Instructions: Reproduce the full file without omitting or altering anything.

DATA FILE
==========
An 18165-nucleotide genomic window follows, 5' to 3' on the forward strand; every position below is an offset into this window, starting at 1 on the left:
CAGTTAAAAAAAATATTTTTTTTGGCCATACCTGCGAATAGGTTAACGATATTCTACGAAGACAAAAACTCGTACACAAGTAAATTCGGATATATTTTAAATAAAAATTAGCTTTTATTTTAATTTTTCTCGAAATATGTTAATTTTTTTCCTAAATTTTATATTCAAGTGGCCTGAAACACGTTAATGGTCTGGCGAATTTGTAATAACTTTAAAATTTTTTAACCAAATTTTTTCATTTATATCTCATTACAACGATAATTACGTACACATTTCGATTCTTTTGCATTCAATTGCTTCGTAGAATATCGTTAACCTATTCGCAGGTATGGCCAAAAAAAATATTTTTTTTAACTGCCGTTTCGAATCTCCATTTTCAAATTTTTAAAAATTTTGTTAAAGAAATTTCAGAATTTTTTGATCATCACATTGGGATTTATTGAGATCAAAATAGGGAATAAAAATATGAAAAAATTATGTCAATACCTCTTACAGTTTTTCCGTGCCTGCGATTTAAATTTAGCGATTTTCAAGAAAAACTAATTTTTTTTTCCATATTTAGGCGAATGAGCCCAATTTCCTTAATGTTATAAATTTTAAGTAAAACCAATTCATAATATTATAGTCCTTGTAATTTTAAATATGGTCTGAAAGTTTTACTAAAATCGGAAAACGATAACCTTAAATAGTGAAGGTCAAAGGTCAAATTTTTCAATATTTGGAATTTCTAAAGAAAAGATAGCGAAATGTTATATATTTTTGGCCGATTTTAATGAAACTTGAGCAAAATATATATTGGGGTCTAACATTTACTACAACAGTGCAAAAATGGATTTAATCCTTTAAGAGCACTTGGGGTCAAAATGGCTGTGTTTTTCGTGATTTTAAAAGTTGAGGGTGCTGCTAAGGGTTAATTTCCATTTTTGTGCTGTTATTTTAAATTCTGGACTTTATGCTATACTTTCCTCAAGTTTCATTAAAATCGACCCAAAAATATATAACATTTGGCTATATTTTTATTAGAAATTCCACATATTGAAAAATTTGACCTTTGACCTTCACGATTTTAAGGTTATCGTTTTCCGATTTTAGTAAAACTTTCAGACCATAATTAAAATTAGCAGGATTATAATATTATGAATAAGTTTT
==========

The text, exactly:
An 18165-nucleotide genomic window follows, 5' to 3' on the forward strand; every position below is an offset into this window, starting at 1 on the left:
CAGTTAAAAAAAATATTTTTTTTGGCCATACCTGCGAATAGGTTAACGATATTCTACGAAGACAAAAACTCGTACACAAGTAAATTCGGATATATTTTAAATAAAAATTAGCTTTTATTTTAATTTTTCTCGAAATATGTTAATTTTTTTCCTAAATTTTATATTCAAGTGGCCTGAAACACGTTAATGGTCTGGCGAATTTGTAATAACTTTAAAATTTTTTAACCAAATTTTTTCATTTATATCTCATTACAACGATAATTACGTACACATTTCGATTCTTTTGCATTCAATTGCTTCGTAGAATATCGTTAACCTATTCGCAGGTATGGCCAAAAAAAATATTTTTTTTAACTGCCGTTTCGAATCTCCATTTTCAAATTTTTAAAAATTTTGTTAAAGAAATTTCAGAATTTTTTGATCATCACATTGGGATTTATTGAGATCAAAATAGGGAATAAAAATATGAAAAAATTATGTCAATACCTCTTACAGTTTTTCCGTGCCTGCGATTTAAATTTAGCGATTTTCAAGAAAAACTAATTTTTTTTTCCATATTTAGGCGAATGAGCCCAATTTCCTTAATGTTATAAATTTTAAGTAAAACCAATTCATAATATTATAGTCCTTGTAATTTTAAATATGGTCTGAAAGTTTTACTAAAATCGGAAAACGATAACCTTAAATAGTGAAGGTCAAAGGTCAAATTTTTCAATATTTGGAATTTCTAAAGAAAAGATAGCGAAATGTTATATATTTTTGGCCGATTTTAATGAAACTTGAGCAAAATATATATTGGGGTCTAACATTTACTACAACAGTGCAAAAATGGATTTAATCCTTTAAGAGCACTTGGGGTCAAAATGGCTGTGTTTTTCGTGATTTTAAAAGTTGAGGGTGCTGCTAAGGGTTAATTTCCATTTTTGTGCTGTTATTTTAAATTCTGGACTTTATGCTATACTTTCCTCAAGTTTCATTAAAATCGACCCAAAAATATATAACATTTGGCTATATTTTTATTAGAAATTCCACATATTGAAAAATTTGACCTTTGACCTTCACGATTTTAAGGTTATCGTTTTCCGATTTTAGTAAAACTTTCAGACCATAATTAAAATTAGCAGGATTATAATATTATGAATAAGTTTT